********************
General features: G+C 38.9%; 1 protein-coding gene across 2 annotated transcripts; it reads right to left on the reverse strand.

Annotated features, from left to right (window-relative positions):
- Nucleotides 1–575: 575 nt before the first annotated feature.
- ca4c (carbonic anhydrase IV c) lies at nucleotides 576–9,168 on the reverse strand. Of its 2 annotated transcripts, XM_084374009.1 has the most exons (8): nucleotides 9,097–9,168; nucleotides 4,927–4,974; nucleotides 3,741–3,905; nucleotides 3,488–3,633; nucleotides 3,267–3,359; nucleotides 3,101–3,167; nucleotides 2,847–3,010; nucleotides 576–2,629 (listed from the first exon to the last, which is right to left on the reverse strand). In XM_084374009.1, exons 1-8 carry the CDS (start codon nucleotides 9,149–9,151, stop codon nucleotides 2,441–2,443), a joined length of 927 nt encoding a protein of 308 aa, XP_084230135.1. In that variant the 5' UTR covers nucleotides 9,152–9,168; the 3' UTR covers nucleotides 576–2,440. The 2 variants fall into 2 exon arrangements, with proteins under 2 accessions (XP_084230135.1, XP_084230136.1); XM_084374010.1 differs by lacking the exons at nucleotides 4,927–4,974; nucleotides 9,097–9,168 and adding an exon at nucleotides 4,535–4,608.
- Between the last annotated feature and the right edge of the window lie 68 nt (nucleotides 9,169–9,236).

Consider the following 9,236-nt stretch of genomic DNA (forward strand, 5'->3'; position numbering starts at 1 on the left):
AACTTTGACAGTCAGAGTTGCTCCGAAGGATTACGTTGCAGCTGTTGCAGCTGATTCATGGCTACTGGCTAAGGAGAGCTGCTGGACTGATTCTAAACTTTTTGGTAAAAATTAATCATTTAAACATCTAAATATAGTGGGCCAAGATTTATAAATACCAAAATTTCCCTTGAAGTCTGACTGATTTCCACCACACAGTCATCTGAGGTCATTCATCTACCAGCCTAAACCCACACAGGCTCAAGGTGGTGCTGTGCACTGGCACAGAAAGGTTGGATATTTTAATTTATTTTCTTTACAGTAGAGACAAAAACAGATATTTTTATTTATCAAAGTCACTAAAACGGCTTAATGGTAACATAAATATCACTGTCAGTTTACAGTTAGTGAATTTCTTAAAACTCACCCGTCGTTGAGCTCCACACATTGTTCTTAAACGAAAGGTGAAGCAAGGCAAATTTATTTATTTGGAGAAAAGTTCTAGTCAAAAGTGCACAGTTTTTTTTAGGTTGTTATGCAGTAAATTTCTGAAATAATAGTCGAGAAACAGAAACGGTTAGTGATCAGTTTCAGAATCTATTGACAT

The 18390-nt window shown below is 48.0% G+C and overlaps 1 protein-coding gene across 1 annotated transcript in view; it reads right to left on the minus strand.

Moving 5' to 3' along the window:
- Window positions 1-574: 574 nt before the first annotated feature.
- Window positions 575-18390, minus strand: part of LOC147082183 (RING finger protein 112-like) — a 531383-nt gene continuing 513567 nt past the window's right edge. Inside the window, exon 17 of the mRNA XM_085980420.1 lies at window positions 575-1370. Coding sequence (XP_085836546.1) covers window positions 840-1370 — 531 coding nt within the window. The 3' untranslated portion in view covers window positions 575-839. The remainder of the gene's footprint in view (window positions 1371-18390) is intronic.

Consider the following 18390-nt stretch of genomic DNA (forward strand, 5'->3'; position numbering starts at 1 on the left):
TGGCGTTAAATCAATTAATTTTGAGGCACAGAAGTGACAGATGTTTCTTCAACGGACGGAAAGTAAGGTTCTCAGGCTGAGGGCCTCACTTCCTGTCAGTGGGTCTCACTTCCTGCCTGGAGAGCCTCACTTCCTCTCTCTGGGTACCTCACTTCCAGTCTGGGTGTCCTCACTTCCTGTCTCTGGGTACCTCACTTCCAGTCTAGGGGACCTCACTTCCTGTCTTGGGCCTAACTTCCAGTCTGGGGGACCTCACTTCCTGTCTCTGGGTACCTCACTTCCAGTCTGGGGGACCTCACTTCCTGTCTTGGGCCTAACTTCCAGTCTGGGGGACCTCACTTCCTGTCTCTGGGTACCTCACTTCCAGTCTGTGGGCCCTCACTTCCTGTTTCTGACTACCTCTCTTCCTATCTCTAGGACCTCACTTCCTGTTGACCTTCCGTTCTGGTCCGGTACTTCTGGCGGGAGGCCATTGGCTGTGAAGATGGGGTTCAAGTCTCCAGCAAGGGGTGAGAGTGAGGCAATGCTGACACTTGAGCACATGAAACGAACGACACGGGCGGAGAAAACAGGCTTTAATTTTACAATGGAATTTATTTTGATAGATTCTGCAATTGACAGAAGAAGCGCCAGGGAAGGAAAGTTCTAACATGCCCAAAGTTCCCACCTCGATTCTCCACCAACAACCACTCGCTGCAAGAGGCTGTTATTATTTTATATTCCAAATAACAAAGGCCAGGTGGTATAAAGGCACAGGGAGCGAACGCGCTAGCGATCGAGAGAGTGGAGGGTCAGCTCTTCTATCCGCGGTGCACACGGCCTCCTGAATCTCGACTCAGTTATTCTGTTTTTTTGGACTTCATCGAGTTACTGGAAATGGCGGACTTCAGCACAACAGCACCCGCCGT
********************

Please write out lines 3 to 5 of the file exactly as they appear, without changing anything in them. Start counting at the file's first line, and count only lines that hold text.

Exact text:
- Nucleotides 1–575: 575 nt before the first annotated feature.
- ca4c (carbonic anhydrase IV c) lies at nucleotides 576–9,168 on the reverse strand. Of its 2 annotated transcripts, XM_084374009.1 has the most exons (8): nucleotides 9,097–9,168; nucleotides 4,927–4,974; nucleotides 3,741–3,905; nucleotides 3,488–3,633; nucleotides 3,267–3,359; nucleotides 3,101–3,167; nucleotides 2,847–3,010; nucleotides 576–2,629 (listed from the first exon to the last, which is right to left on the reverse strand). In XM_084374009.1, exons 1-8 carry the CDS (start codon nucleotides 9,149–9,151, stop codon nucleotides 2,441–2,443), a joined length of 927 nt encoding a protein of 308 aa, XP_084230135.1. In that variant the 5' UTR covers nucleotides 9,152–9,168; the 3' UTR covers nucleotides 576–2,440. The 2 variants fall into 2 exon arrangements, with proteins under 2 accessions (XP_084230135.1, XP_084230136.1); XM_084374010.1 differs by lacking the exons at nucleotides 4,927–4,974; nucleotides 9,097–9,168 and adding an exon at nucleotides 4,535–4,608.
- Between the last annotated feature and the right edge of the window lie 68 nt (nucleotides 9,169–9,236).